The Moose Jaw Warriors simply had no answer for the Winnipeg Ice for the vast majority of their Western Hockey League Eastern Conference semifinal opener on Friday night.
The Ice scored early in every period, carried the play the entire game with the exception of a few minutes here and there and cruised to a 6-1 victory to open the best-of-seven series in Winnipeg.
It was almost as far as possible from the kind of start Warriors head coach Mark O’Leary wanted to see, especially with how quickly Winnipeg took control of the game and kept control.
“We know they’re a hell of a team, they came right at us from the opening faceoff and I thought we were the second best team right from the get go,” O’Leary said. “It started with races and battles, we talk about it all the time, Winnipeg just won more of those and when you have that much skill and have the puck for that much of the game, you’re going to be able to score some goals.”
While a lot of pre-series talk surrounded the speed of the Ice and their ability to get up ice on the rush, it was sheer dogged determination and hard work that led to most of their goals on the night.
“As skilled as they are, I think their work habits are just as impressive,” O’Leary said. “They drive the net, they stop in front, they’re heavy on pucks, all the details of the game, they do that well. Couple that with the skill level they have and they’re going to get opportunities.”
The Ice needed only 18 seconds to open scoring in the series, as Owen Pederson got a one-timer off from the blueline that found its way through a ton of traffic in front of Carl Tetachuk before finding the back of the net.
The Warriors had a handful of chances through the rest of the first, but the Ice was decidedly tilted in Winnipeg’s favour, and they’d strike again on their first power play with just over three minutes remaining in the first. Jack Finley finished off a rush after taking a pass from Pederson to the side of the net, giving the Ice a 2-0 edge.
Winnipeg ended up outshooting the Warriors 13-3 in first 20 minutes.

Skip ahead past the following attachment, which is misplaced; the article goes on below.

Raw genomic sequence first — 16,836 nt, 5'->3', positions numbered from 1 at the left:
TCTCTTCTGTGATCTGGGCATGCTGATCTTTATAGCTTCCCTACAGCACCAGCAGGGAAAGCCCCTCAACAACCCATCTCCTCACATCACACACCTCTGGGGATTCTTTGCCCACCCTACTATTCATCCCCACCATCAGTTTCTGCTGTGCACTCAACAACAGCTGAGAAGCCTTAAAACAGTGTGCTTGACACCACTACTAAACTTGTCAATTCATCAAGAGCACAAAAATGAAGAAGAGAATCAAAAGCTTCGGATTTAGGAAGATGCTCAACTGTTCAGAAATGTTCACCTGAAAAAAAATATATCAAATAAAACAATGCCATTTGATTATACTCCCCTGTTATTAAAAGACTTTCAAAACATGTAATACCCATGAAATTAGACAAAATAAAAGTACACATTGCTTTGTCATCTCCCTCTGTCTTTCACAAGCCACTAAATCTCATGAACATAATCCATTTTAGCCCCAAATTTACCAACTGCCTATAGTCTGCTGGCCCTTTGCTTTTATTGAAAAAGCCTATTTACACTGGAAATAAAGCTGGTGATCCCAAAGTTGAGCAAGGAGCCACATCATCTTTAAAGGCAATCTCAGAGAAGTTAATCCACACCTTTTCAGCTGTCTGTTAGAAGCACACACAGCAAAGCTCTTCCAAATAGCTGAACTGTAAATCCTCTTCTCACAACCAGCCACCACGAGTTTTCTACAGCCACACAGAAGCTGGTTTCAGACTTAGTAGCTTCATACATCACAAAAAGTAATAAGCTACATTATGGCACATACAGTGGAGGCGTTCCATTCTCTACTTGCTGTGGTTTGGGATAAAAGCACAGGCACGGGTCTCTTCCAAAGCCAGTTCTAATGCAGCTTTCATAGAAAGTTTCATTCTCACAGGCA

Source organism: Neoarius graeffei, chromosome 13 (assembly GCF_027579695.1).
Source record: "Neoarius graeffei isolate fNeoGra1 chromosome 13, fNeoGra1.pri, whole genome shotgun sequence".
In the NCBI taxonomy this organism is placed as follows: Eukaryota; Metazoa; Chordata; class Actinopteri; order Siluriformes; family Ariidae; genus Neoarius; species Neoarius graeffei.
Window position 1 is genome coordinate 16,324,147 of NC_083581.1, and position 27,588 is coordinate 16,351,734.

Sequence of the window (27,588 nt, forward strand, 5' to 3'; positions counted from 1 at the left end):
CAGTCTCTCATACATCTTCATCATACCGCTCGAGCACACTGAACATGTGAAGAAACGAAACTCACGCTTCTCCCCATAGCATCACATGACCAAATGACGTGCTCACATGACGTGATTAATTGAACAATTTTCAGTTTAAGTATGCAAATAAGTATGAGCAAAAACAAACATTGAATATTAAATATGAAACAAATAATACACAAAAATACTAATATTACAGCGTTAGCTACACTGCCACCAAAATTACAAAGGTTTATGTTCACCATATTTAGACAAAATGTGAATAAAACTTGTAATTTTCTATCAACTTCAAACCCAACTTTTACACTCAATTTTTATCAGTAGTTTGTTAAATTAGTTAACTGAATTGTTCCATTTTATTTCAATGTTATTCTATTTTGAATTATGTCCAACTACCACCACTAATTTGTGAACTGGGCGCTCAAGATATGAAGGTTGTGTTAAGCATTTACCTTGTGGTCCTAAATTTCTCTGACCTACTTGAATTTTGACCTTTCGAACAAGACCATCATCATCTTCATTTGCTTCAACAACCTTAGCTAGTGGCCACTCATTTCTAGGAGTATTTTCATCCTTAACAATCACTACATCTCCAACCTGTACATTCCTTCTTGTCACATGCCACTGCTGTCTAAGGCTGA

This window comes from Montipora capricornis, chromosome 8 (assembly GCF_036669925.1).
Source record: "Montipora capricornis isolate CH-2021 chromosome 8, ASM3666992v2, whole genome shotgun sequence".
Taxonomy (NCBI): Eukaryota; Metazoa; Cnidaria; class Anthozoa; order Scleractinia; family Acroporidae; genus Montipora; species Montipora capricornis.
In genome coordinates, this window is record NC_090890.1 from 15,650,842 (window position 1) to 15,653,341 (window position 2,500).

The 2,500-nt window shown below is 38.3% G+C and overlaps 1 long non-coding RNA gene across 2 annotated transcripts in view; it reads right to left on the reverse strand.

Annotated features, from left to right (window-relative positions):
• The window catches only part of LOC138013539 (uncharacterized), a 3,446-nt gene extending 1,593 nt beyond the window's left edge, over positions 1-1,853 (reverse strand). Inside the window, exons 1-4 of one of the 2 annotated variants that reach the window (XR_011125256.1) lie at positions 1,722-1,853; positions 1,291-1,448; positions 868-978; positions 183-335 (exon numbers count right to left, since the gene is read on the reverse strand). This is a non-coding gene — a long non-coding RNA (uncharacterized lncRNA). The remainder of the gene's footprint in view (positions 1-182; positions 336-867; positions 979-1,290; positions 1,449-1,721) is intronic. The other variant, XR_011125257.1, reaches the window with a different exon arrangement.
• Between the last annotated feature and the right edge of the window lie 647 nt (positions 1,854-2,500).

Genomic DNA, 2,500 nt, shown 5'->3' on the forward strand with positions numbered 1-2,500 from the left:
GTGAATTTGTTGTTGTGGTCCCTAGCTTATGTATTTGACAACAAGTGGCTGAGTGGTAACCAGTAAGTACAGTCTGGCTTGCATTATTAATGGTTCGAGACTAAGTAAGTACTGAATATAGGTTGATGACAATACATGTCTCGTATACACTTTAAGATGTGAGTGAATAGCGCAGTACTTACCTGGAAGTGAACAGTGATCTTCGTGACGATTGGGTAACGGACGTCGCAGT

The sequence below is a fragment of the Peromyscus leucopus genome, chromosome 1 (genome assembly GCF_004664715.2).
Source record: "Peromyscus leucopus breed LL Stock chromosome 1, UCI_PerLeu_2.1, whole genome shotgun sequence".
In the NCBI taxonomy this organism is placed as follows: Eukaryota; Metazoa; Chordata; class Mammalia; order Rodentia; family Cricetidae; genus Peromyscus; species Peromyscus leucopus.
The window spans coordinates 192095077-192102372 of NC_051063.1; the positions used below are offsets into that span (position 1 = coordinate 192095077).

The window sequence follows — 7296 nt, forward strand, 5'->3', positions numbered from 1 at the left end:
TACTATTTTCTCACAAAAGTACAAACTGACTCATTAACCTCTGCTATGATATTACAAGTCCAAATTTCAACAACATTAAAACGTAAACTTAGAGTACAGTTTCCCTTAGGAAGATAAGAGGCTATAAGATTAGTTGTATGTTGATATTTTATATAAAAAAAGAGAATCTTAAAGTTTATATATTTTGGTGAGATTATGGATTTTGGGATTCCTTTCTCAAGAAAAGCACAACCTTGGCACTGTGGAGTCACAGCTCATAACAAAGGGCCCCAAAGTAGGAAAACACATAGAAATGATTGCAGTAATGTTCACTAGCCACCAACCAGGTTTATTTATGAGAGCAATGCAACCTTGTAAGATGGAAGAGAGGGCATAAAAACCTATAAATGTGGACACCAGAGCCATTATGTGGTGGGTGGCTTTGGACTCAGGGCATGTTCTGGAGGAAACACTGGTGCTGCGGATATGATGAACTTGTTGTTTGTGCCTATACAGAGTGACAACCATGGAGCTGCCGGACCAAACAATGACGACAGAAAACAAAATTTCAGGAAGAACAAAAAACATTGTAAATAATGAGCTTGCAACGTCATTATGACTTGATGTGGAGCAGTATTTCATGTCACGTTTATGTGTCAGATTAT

Things didn’t change in the early part of the second, and Jakin Smallwood made it 3-0 Winnipeg 57 seconds in. Tetachuk made the initial save on a 2-on-1, but a Warriors defender cleared the puck right into the crease, giving Smallwood the chance to knock the puck into the open net.
By the five minute mark of the second period, Winnipeg had as many goals as the Warriors had shots on Winnipeg goaltender Daniel Hauser.
Matthew Savoie then made it a four-goal Winnipeg lead at 10:11, finishing off a great individual effort by Connor Geekie, who got off a backhand pass at the side of the net and found a streaking Savoie at the side of the net.
Pederson made it 5-0 Winnipeg at 14:14, finishing off a tic-tac-toe passing play with Finley and Connor McClennon.
Tetachuk showed he still had a lot of fight left in him with just over two minutes left in the period, when he made a diving stick save on a puck about to cross the goal line during an Ice power play.
Jackson Unger took over in goal for the Warriors in the third, and Winnipeg took only 11 seconds to score on him. Mikey Milne made it 6-0 after Cole Muir went in off the opening face-off, beat a Warriors defender wide and fed the puck back to Milne, who picked the puck out of three Warriors in front and put it into the open net.
Moose Jaw had a 5-on-3 power play for 1:43 early in the third, but couldn’t make anything of it despite numerous chances and a couple of hit posts.
The Warriors finally got something going with 2:12 remaining in the game, and it was Brayden Yager who snapped Hauser’s shut-out bid with a great individual effort that saw him go in on a Winnipeg defender before finding an opening and roofing a shot blocker high.
That his team was able to get something going in the later stages of the game is something O’Leary hopes to build on heading into Game 2.
“We’ll go over some things here on video, there were some learning opportunities for sure and at the same time we finished the game with some positives and we’ll draw on those tomorrow,” he said. “There are very few guys in the room who can say they played well tonight, and the result shows that. We just need to be better as individuals tomorrow and we’ll be better as a team.”
And that goes back to the whole ‘next game up’ ethos the team has carried throughout the postseason
“That’s the good thing about playoffs,” O’Leary said. “You don’t have any time to feel sorry for yourself, you have to pick yourself up and punch back in a hurry. That’s what we’re here to do, we’ll get another crack at it tomorrow.”
Tetachuk had 24 saves in his two periods of work, Unger stopped five shots in the third. The Warriors had 19 shots on Hauser.
Game 2 of the series goes at 6 p.m. Saturday from Wayne Fleming Arena in Winnipeg.